A wave of violence engulfed Iraqi society. Sectarian tit-for-tat spiraled out of control when the long-oppressed Shia took revenge on the formerly dominant Sunni. In essence, the Iraqi state imploded and a multi-tribal system emerged to replace it. All hell broke loose.  The success story of de-Baathification failed to benefit the people of Iraq in a grotesque logic of the law of unintended consequences.

In Japan, the US imposed a military occupation with military courts and judges. We tried major war criminals, but we treated minor perpetrators rather leniently. Civilian Japanese courts continued to function with the same judges and other personnel. Gradually, the scope of their jurisdiction increased.

To set up a democratic system, General Douglas MacArthur carried out a vast land reform which totally disenfranchised the Japanese aristocracy but enfranchised the peasant. Farmers became the mainstay of the system, which remains essentially the same until this day. The traditional elites, however, recuperated soon because the US failed to destroy the university system. Namely, the American Shogun allowed Tokyo Imperial University to continue to function as the prime and exclusive elite educational institution of Japan under an altered name: Tokyo University. Ultimately, America helped Japan to recover economically and rebuild its might with essentially the same native personnel as before the war.

In Germany, both the Soviets and Western Allies destroyed the Third Reich and its institutions, but not their personnel. In most cases, name changes occurred, including the courts and justice administration. The Soviets submerged their personnel in their own form of totalitarianism. The Americans, British, and French adapted them to suit a parliamentary democracy. All occupiers retained various native experts, including legal specialists to adjudicate various local and mundane issues. However, it was military courts that called the shots initially. In the Soviet zone, additionally, NKVD kangaroo panels routinely miscarried justice.

Within this context, Nuremberg should be seen as a joint effort to punish top Nazis through military justice. It was a symbol, which soon garnished criticism for meting out “victor’s justice.” No German law, after all, permitted to murder innocent civilians, whether Jew or Christian. So the perpetrators could have been tried by German judges. The problem was that virtually all the judges had been Nazi party members. Would they punish their own? How credible would they be in presiding over the trails of their own former Parteigenossen?

Of all the bad solutions, Nuremberg was perhaps the least nefarious, except the Soviets should have been on trial, too, as war (and peace) criminals. The owners (masters?) of the Gulag and perpetrators of the Katyn forest massacre were not fit to prosecute the proprietors of Auschwitz and murderers of the Palmiry forest.   Communist judicial cynics thus amused the Nazi defendants, a point the Western Allies elected to overlook. As a matter of fact, that was the default position – to ignore routinely the post-Nazi reality of the Germans both east and west.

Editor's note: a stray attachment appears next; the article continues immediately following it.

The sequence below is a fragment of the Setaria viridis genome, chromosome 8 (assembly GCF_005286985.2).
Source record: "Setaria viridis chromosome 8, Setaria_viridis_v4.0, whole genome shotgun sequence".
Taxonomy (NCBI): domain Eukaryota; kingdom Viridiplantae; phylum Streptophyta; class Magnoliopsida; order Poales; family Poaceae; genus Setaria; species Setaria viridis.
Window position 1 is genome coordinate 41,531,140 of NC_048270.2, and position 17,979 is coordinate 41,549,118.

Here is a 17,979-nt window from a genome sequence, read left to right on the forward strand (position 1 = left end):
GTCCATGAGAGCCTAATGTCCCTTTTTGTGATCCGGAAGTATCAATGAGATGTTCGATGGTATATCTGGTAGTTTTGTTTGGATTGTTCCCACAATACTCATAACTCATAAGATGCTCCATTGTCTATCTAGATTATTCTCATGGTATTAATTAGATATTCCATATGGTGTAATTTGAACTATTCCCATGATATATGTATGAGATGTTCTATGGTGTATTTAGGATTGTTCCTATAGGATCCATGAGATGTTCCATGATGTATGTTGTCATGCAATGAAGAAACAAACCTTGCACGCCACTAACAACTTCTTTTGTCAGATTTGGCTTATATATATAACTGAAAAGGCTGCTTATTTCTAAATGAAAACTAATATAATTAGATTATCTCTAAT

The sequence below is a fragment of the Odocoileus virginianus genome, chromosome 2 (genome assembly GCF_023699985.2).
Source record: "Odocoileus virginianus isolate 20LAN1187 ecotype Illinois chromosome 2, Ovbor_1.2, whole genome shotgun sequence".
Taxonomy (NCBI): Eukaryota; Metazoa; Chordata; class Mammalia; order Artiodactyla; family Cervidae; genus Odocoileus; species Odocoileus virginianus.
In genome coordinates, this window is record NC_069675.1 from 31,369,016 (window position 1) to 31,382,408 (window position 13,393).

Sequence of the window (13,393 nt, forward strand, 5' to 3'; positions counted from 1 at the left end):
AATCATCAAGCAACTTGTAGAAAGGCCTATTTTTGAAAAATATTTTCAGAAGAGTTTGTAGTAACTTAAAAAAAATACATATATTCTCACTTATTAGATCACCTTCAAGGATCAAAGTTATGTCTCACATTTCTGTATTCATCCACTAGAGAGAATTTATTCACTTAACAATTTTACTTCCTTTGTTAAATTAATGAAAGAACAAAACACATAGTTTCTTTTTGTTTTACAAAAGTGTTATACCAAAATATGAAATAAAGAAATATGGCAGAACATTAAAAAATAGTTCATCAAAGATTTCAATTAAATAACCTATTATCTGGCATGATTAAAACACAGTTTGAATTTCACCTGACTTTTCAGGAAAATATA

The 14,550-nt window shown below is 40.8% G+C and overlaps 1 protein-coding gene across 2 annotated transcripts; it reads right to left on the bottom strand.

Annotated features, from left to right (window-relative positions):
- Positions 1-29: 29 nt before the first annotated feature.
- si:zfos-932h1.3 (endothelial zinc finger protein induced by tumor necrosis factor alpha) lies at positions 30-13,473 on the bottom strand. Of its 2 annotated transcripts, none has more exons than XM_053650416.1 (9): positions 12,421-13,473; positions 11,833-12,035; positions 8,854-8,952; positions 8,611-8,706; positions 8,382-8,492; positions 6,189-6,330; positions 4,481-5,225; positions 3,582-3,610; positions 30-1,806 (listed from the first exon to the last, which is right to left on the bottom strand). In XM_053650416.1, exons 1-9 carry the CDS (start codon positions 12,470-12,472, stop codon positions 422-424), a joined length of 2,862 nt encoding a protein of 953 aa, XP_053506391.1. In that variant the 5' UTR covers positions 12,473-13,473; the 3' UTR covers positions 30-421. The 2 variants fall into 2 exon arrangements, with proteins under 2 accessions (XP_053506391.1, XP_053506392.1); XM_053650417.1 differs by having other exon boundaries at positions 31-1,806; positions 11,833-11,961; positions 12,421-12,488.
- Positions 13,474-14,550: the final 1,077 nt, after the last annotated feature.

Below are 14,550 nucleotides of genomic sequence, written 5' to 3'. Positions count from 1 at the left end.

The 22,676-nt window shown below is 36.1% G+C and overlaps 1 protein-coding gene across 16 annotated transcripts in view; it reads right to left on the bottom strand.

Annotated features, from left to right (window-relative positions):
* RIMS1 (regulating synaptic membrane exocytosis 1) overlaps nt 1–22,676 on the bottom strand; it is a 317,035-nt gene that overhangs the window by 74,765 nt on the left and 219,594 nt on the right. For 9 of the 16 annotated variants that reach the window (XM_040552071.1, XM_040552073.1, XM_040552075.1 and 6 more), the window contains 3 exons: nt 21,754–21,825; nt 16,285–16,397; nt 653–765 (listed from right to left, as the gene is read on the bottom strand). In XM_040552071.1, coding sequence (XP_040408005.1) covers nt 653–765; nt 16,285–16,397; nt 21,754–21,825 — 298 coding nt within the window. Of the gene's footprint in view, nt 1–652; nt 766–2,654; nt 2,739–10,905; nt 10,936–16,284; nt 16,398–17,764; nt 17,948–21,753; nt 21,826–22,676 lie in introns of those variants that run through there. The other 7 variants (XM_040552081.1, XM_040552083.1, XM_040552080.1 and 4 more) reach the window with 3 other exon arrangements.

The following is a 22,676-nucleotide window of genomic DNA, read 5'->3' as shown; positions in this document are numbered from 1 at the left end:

Nuremberg was a symbolic departure from the routine of pragmatism. Continuation was the rule. By 1950, state institutions in the eastern part of Germany were Sovietized and an eastern German state thus emerged. Former Nazi party members who embraced Communism faithfully were kept on, including in the judiciary. Meanwhile, in western Germany the de-Nazification also proved a failure. Old Nazis continued on as new democrats. All was forgiven, much was forgotten. This, hence, accounts for an abysmal record of pursuing Nazi criminals in the Federal Republic of Germany until the 21st century. The continuity of the investigative, prosecutorial, and judiciary personnel generated leniency for the perpetrators who shared the same organizational background, if not criminal record.

Ubiquity of Accommodation

The truth is that in Iraq, Japan, and Germany (as well as the USSR) the majority accommodated to totalitarianism.  “I was not a Nazi,” served as the most ubiquitous excuse heard by the Americans, and it became the greatest joke in Germany in 1945 and thereafter. Technically, the joke was true. Most people who joined the NSDAP did so when the party was elected to power in 1933. They were usually opportunists.  They made their choice to serve Hitler to better their lot in life. It was similar with Italy’s Fascist Party. Anyone who wanted a good government job, a good business connection, or any perks accruing from such associations had to join Mussolini’s party. The same went for the Communist Party of Lenin, Stalin, and their successors.

Once again, there was no compulsion to join. But those who failed to join suffered. Sometimes it was a lost opportunity or a denied scholarship. In extremis, the refusal, in particular an overt one, to identify openly with the ruling party brought repression, even death. After all, totalitarianism was all pervasive. It strove to ensnare virtually everyone, albeit to varying degrees.

Despite this, it is still possible to differentiate between perpetrators and victims of totalitarianism. Those who made a choice and collaborated consciously against their fellow men should pay the price. That is essentially the gist of de-totalitarianization. What makes the execution of a policy to get rid of Nazis, Fascists, or Communists so difficult is not just the ambiguity of the status of the opportunists, the party members and fellow travelers, but the question of political will, context, and pragmatism. In essence, it is a problem of how to make an aquarium back out of a bowl of fish soup.

Yet, I believe there is a way to de-totalitarianize. The mechanism is clear. Mete out justice to the high profile political leaders, including the secret police, first. The rest of the perpetrators can be dealt with incrementally. Keep the technical experts on until you train your own. Make sure no totalitarian is left in any political post. Curtail their economic power, gradually or not, depending on the circumstances. To know the pitfalls, such as in Iraq, should help in the process. Continuity can be interrupted. But first there must be political will, knowledge of the context, and a generous share of pragmatism.


Marek Jan Chodakiewicz
Warsaw, 23 August 2019